|Coach Andrea's Coaching Tip of the Week|
Brought to you by Andrea Novakowski, Master Certified Coach, Business and Personal Coaching for Corporations, Businesses and Individuals
-- Michael J. Fox
There are two phrases in business and in life that are widely thought to encourage peak performance, but are actually recipes for disaster.
The first is the ever-popular search for "best practices" and the other is the quest for "zero defects." While I understand the intention behind them, in working with real people in the real world, too often they merely trigger our fears and cause tremendous damage.
Professionals hate making mistakes, and that is a good thing! No one wants to mess up, drop the ball or fail! We hate being embarrassed!
Unfortunately, human beings are only human. We get tired, we forget, we get distracted. We have misunderstandings and sometimes (I hate to say it) we make mistakes. We "mess up."
In the quest for perfection, we kid ourselves and we waste time and energy striving for the impossible. Most of the time we are far more successful if we strive for excellence rather than perfection. And, sometimes, the situation merely calls for "good enough" and our efforts beyond that are a waste of time.
This week, I finished a biography of Howard Hughes and in summing up his life, the authors made this astonishing assessment: ". . . geniuses must, like all of us, live in the real world. Hughes never learned how to convert his knowledge to practical application. Instead, he sought a perfection THAT ASSURED FAILURE." (Emphasis added, citation below.)
Now, of course there are instances where "perfection" is the appropriate standard. These are, however, few and far between and most of our quest for "perfection" is simply inappropriate. It grows out of an exaggerated desire to be right, to be super-human, to avoid criticism or risk, and it is not how life works.
Peak performers GET THINGS DONE! High achievers look for appropriate outcomes and measure their success based on the quantity and quality of their results.
In most areas of life and business, here are my preferred standards:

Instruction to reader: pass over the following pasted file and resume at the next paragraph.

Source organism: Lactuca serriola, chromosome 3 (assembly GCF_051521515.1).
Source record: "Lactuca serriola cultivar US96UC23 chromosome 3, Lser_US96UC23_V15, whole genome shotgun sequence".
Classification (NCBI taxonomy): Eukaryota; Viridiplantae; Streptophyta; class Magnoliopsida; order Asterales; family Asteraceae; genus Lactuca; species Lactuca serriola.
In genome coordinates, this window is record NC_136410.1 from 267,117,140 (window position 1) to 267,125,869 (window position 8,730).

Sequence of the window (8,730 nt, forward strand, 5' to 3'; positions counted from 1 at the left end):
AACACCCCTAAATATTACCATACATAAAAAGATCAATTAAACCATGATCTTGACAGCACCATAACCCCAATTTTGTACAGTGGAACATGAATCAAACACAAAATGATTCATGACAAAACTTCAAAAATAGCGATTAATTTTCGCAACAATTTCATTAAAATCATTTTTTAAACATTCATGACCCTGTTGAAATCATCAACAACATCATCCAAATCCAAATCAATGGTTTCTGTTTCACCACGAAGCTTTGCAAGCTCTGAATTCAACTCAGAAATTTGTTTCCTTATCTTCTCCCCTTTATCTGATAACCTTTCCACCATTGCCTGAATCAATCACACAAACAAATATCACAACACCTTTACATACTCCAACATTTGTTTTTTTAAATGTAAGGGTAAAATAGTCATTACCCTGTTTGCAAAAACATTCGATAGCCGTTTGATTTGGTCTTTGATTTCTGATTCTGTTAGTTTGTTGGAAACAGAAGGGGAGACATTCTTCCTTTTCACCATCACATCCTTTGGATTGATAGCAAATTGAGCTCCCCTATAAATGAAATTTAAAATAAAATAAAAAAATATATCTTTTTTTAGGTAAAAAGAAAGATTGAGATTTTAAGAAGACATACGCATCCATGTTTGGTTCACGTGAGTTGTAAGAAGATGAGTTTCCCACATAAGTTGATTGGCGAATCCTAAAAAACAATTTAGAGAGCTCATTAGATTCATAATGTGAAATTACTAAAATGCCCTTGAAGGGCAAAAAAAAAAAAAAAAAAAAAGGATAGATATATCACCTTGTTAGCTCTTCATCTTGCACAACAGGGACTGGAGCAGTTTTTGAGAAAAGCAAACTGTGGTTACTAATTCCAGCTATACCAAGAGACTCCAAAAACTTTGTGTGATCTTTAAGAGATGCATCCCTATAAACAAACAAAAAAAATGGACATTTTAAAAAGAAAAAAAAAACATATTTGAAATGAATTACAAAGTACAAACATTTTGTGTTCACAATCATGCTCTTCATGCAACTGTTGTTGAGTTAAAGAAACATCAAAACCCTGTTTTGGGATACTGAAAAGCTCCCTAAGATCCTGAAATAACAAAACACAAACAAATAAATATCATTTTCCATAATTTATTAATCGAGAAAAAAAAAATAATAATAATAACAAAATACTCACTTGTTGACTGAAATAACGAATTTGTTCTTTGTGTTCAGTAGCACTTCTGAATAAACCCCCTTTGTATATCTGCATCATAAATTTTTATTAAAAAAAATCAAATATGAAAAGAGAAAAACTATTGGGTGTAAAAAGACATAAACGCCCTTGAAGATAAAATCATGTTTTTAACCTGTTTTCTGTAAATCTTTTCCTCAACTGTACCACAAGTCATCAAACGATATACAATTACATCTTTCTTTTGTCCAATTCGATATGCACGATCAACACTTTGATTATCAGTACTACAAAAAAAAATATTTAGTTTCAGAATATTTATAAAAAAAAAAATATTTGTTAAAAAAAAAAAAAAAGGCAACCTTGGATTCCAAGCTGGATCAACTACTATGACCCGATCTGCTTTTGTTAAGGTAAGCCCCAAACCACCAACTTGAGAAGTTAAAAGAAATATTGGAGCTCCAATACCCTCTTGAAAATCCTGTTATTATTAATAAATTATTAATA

1. EXCELLENCE. In work and in relationships, seek excellence. We want to produce superb results that other people admire. We want both quality and quantity, but not perfection. Mistakes are merely the price of experimentation and learning and growth. Don't fear making a mistake; fear failing to learn and move forward.
2. "Good Enough." In most activities our goal should be a performance level that is appropriate to the task at hand. Anything less than "good enough" is sloppy or careless and that is never acceptable, but anything beyond "good enough" is a waste of time.
Consider my front lawn. It is not a prize-winning lawn and no one's life or happiness or career depends on it's appearance, so "good enough" requires a few minutes with the trimmer, a half-hour with the mower, and a bit of fertilizer twice a year. Anything beyond that is time invested for some other reason.
Perfection is rarely required. Instead, strive for excellence in the important areas of life, and "good enough" in everything else. I think you'll be happier, more productive and, in the long run, far more successful.
Quote from "Empire: The Life, Legend and Madness of Howard Hughes" by Donald L. Bartlett & James B. Steel, p. 623.
Copyright (c) 2004, all rights reserved.
Dr. Philip E. Humbert, professional coach, author and popular speaker can be reached at www.philiphumbert.com.